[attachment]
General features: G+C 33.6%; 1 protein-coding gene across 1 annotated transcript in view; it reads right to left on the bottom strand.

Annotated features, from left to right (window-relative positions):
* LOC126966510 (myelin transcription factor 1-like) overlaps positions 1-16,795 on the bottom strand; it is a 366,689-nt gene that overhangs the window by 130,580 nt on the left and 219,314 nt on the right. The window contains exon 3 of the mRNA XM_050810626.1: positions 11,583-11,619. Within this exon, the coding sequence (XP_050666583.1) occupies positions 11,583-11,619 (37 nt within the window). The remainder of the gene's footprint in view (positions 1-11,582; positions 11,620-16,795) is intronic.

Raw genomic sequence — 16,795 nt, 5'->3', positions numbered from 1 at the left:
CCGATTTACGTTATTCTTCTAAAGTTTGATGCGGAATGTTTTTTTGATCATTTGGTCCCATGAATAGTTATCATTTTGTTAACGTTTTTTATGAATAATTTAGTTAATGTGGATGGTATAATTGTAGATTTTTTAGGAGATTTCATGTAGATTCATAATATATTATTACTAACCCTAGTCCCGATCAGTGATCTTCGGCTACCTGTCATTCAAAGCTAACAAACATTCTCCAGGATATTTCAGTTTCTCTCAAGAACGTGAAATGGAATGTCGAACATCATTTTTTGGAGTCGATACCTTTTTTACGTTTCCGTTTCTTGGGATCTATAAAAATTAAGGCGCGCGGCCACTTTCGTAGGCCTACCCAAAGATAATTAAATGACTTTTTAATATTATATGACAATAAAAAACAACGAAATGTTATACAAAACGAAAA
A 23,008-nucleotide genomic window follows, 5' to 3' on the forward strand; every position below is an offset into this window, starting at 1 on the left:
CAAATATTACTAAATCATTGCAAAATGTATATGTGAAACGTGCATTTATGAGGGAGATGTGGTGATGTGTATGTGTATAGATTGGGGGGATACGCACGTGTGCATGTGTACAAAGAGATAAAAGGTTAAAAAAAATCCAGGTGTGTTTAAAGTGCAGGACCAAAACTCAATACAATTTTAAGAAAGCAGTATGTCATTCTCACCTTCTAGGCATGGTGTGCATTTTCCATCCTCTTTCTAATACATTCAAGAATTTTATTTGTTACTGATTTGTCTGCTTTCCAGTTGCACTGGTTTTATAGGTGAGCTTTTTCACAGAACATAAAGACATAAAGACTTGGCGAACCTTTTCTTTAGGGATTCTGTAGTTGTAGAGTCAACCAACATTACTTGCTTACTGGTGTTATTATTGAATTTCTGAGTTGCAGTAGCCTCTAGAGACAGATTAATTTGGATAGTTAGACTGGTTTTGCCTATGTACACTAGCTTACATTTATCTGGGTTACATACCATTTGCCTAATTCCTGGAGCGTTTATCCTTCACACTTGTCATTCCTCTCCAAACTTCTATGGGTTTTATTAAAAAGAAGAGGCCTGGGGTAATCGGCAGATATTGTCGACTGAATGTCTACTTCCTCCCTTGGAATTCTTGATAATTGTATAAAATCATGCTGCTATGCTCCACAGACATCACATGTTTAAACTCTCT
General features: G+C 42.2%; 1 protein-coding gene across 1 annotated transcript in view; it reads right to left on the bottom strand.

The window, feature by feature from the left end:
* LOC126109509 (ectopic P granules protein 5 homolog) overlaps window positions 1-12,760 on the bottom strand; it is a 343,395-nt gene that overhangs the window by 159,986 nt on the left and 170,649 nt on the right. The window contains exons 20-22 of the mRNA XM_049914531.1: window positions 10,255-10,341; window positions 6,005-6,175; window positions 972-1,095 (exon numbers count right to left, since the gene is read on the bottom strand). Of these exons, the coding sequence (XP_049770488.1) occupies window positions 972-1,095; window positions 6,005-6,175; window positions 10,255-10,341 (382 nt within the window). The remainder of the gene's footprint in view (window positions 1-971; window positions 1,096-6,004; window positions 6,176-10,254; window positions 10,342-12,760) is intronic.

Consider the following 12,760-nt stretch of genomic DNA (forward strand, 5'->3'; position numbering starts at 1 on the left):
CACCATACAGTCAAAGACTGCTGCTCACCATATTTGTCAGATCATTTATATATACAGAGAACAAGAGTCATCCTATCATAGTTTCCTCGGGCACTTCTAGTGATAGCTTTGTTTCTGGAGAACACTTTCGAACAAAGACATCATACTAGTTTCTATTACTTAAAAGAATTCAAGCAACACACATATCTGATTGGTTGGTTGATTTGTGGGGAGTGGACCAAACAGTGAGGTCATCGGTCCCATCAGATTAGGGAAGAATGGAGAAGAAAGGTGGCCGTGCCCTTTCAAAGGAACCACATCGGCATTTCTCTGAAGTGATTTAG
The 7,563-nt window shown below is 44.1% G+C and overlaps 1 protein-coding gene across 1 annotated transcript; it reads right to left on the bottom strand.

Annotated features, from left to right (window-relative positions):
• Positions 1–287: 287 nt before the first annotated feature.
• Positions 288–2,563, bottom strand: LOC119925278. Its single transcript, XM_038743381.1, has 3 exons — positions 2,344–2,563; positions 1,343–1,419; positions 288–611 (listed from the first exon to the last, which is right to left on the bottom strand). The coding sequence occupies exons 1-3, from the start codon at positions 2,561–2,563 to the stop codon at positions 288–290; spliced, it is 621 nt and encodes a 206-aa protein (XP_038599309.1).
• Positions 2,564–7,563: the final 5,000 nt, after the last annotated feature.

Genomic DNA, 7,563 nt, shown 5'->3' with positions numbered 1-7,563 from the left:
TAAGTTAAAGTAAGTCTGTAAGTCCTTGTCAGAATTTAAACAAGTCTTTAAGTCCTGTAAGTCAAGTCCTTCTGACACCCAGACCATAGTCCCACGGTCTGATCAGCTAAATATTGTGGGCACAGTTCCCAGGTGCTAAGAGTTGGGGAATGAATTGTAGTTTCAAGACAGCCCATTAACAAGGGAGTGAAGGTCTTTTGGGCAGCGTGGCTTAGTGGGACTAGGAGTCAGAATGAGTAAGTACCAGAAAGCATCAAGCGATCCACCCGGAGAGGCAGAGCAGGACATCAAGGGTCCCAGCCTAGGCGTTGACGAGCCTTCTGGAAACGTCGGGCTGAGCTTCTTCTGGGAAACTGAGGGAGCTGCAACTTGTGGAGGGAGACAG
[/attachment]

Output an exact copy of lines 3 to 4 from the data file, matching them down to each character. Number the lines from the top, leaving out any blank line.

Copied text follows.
* LOC126966510 (myelin transcription factor 1-like) overlaps positions 1-16,795 on the bottom strand; it is a 366,689-nt gene that overhangs the window by 130,580 nt on the left and 219,314 nt on the right. The window contains exon 3 of the mRNA XM_050810626.1: positions 11,583-11,619. Within this exon, the coding sequence (XP_050666583.1) occupies positions 11,583-11,619 (37 nt within the window). The remainder of the gene's footprint in view (positions 1-11,582; positions 11,620-16,795) is intronic.

Raw genomic sequence — 16,795 nt, 5'->3', positions numbered from 1 at the left: